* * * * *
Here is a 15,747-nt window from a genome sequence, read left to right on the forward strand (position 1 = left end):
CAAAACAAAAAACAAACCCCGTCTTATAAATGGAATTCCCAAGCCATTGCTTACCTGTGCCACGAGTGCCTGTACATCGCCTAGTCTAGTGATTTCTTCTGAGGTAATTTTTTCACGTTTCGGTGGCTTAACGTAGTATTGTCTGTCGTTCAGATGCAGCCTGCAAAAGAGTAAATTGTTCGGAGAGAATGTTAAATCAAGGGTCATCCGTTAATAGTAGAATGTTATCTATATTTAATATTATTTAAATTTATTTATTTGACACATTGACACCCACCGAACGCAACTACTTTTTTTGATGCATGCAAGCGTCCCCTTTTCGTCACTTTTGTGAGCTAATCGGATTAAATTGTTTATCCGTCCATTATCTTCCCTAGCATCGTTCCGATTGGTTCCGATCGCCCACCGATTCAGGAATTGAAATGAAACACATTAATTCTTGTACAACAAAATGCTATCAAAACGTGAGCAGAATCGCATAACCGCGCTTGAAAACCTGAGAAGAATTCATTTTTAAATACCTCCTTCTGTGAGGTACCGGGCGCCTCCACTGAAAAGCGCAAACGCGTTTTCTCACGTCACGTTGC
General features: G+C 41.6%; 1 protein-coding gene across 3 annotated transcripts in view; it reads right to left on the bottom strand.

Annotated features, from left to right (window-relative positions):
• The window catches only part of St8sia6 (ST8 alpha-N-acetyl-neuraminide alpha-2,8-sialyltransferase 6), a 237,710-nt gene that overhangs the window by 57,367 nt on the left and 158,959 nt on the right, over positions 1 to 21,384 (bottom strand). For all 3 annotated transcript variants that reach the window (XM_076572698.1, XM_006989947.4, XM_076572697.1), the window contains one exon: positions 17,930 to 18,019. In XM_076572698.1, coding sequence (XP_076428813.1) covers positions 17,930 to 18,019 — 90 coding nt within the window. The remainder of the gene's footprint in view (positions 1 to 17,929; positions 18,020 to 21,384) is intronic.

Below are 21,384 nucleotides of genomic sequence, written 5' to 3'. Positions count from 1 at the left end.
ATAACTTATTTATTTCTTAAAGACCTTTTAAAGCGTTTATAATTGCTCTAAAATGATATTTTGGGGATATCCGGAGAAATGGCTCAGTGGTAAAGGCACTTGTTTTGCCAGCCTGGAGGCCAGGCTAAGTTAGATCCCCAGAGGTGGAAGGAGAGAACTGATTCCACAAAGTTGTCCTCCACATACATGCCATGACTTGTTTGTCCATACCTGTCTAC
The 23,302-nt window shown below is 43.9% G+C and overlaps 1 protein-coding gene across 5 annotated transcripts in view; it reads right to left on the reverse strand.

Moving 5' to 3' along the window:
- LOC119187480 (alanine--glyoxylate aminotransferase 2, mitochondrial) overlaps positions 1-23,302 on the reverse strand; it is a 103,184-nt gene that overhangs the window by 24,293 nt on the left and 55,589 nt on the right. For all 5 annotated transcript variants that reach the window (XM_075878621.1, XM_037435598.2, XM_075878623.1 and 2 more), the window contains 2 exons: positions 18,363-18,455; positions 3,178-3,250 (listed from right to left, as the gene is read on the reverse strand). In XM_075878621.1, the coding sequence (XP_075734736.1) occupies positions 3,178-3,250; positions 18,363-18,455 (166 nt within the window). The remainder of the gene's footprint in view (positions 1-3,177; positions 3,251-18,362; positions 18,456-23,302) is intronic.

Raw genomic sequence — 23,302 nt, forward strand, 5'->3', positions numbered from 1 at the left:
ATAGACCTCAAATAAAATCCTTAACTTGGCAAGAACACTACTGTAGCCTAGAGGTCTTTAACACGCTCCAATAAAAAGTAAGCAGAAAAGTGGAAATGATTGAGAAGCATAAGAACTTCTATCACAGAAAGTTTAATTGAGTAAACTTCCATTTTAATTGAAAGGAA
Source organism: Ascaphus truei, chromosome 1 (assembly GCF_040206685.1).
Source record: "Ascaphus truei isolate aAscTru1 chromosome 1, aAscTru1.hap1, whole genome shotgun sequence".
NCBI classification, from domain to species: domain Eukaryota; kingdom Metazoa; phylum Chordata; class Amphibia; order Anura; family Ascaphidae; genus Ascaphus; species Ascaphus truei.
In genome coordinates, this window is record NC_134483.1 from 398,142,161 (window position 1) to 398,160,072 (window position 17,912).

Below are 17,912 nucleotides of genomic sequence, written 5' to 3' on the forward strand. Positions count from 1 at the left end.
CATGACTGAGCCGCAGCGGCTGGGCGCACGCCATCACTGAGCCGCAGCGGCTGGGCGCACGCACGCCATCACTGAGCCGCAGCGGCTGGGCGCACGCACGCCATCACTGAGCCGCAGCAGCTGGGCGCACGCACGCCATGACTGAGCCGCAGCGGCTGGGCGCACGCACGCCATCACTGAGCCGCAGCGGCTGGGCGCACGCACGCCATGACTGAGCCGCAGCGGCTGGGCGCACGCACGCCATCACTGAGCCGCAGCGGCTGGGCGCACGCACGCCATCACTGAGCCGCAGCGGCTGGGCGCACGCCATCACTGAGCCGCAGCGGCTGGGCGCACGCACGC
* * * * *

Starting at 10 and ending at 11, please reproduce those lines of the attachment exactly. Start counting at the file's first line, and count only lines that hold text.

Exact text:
- LOC119187480 (alanine--glyoxylate aminotransferase 2, mitochondrial) overlaps positions 1-23,302 on the reverse strand; it is a 103,184-nt gene that overhangs the window by 24,293 nt on the left and 55,589 nt on the right. For all 5 annotated transcript variants that reach the window (XM_075878621.1, XM_037435598.2, XM_075878623.1 and 2 more), the window contains 2 exons: positions 18,363-18,455; positions 3,178-3,250 (listed from right to left, as the gene is read on the reverse strand). In XM_075878621.1, the coding sequence (XP_075734736.1) occupies positions 3,178-3,250; positions 18,363-18,455 (166 nt within the window). The remainder of the gene's footprint in view (positions 1-3,177; positions 3,251-18,362; positions 18,456-23,302) is intronic.

Raw genomic sequence — 23,302 nt, forward strand, 5'->3', positions numbered from 1 at the left: